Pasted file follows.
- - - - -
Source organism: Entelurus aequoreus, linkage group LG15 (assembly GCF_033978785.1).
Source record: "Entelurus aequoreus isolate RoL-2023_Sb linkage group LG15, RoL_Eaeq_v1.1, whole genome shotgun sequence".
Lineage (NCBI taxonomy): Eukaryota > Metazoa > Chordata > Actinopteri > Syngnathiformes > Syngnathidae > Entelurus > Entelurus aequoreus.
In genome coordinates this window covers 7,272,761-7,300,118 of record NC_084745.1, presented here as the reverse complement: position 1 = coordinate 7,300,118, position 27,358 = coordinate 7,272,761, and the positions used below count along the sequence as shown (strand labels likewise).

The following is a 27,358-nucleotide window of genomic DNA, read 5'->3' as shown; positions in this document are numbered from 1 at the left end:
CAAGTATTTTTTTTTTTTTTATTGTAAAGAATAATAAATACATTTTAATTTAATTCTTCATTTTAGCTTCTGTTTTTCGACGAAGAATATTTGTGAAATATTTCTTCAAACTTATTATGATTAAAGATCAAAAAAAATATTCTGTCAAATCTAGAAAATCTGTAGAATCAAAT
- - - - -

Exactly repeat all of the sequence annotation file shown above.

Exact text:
Source organism: Entelurus aequoreus, linkage group LG15 (assembly GCF_033978785.1).
Source record: "Entelurus aequoreus isolate RoL-2023_Sb linkage group LG15, RoL_Eaeq_v1.1, whole genome shotgun sequence".
Lineage (NCBI taxonomy): Eukaryota > Metazoa > Chordata > Actinopteri > Syngnathiformes > Syngnathidae > Entelurus > Entelurus aequoreus.
In genome coordinates this window covers 7,272,761-7,300,118 of record NC_084745.1, presented here as the reverse complement: position 1 = coordinate 7,300,118, position 27,358 = coordinate 7,272,761, and the positions used below count along the sequence as shown (strand labels likewise).

The following is a 27,358-nucleotide window of genomic DNA, read 5'->3' as shown; positions in this document are numbered from 1 at the left end:
CAAGTATTTTTTTTTTTTTTATTGTAAAGAATAATAAATACATTTTAATTTAATTCTTCATTTTAGCTTCTGTTTTTCGACGAAGAATATTTGTGAAATATTTCTTCAAACTTATTATGATTAAAGATCAAAAAAAATATTCTGTCAAATCTAGAAAATCTGTAGAATCAAAT